In September 2007 tardigrades became the first animal in the history to survive the combined effect of exposure to space vacuum, cosmic radiation, and ultra-violet radiation in low Earth orbit. The main results from this experiment were reported in 2008, but some of the results have remained unpublished. Here we report that no delayed effects of the exposure to space could be detected in the descendants (up to F3 generation) of space exposed Milnesium tardigradum. This indicates that individual tardigrades that survived the damage induced by environmental agents in space, and were able to reproduce, did not transfer any delayed damage to later generations. Repair of environmentally induced damage may therefore follow a “make or break” rule, such that a damaged animal either fails to repair all damage and dies, or repairs damage successfully and leaves no mutations to descendants. We also provide previously unreported data on two tardigrade species, Echiniscus testudo and Ramazzottius oberhaeuseri, that showed high survival after exposure to space vacuum and cosmic radiation within the TARDIS experiment.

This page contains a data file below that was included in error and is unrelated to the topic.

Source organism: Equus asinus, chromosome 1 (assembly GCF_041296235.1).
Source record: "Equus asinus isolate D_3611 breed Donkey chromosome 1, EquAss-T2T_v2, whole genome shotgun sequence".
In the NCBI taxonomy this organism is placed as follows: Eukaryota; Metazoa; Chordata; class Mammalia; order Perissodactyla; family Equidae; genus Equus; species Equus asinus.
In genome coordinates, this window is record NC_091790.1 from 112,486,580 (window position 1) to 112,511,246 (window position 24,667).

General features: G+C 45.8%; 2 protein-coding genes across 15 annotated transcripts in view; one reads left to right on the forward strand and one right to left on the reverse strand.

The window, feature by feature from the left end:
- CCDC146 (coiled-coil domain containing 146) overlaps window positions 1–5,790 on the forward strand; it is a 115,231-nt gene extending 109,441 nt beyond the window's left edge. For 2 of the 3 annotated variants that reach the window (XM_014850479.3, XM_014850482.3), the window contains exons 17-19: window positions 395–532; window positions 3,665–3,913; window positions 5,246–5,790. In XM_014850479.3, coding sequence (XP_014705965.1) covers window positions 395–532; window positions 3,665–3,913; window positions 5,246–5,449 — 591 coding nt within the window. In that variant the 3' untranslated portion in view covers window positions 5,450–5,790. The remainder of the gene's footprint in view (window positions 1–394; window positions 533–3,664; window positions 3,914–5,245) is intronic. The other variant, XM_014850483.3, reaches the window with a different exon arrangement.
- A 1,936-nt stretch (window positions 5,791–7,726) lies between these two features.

|Status||Publicerad - 2015|
|Evenemang||13th International Symposium on Tardigrada, Modena 23-26 June 2015 - |
Varaktighet: 1980-jan-01 → …
|Konferens||13th International Symposium on Tardigrada, Modena 23-26 June 2015|
|Period||80-01-01 → …|
- Zoologi (10608)